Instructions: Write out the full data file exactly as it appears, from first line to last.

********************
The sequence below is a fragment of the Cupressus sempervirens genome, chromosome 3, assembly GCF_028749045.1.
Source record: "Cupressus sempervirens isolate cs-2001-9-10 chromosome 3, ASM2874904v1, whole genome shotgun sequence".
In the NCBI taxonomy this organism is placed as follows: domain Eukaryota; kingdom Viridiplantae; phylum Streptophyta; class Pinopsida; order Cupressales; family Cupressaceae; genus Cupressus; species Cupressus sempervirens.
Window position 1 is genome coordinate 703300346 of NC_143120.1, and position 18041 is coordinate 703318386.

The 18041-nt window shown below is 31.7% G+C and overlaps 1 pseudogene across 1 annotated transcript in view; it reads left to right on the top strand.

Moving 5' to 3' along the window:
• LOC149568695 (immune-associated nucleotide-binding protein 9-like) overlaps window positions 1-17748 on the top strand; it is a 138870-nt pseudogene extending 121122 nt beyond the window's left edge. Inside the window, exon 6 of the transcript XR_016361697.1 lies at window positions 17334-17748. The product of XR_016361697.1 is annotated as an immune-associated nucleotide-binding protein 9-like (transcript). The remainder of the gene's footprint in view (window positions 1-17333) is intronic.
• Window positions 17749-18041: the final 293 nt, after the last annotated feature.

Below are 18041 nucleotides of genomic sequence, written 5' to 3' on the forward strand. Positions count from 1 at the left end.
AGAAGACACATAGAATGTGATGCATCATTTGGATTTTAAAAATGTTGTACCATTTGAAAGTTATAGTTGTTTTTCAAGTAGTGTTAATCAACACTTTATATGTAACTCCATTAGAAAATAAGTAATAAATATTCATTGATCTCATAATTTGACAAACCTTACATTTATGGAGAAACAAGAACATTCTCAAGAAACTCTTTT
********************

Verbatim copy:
The sequence below is a fragment of the Cupressus sempervirens genome, chromosome 3, assembly GCF_028749045.1.
Source record: "Cupressus sempervirens isolate cs-2001-9-10 chromosome 3, ASM2874904v1, whole genome shotgun sequence".
In the NCBI taxonomy this organism is placed as follows: domain Eukaryota; kingdom Viridiplantae; phylum Streptophyta; class Pinopsida; order Cupressales; family Cupressaceae; genus Cupressus; species Cupressus sempervirens.
Window position 1 is genome coordinate 703300346 of NC_143120.1, and position 18041 is coordinate 703318386.

The 18041-nt window shown below is 31.7% G+C and overlaps 1 pseudogene across 1 annotated transcript in view; it reads left to right on the top strand.

Moving 5' to 3' along the window:
• LOC149568695 (immune-associated nucleotide-binding protein 9-like) overlaps window positions 1-17748 on the top strand; it is a 138870-nt pseudogene extending 121122 nt beyond the window's left edge. Inside the window, exon 6 of the transcript XR_016361697.1 lies at window positions 17334-17748. The product of XR_016361697.1 is annotated as an immune-associated nucleotide-binding protein 9-like (transcript). The remainder of the gene's footprint in view (window positions 1-17333) is intronic.
• Window positions 17749-18041: the final 293 nt, after the last annotated feature.

Below are 18041 nucleotides of genomic sequence, written 5' to 3' on the forward strand. Positions count from 1 at the left end.
AGAAGACACATAGAATGTGATGCATCATTTGGATTTTAAAAATGTTGTACCATTTGAAAGTTATAGTTGTTTTTCAAGTAGTGTTAATCAACACTTTATATGTAACTCCATTAGAAAATAAGTAATAAATATTCATTGATCTCATAATTTGACAAACCTTACATTTATGGAGAAACAAGAACATTCTCAAGAAACTCTTTT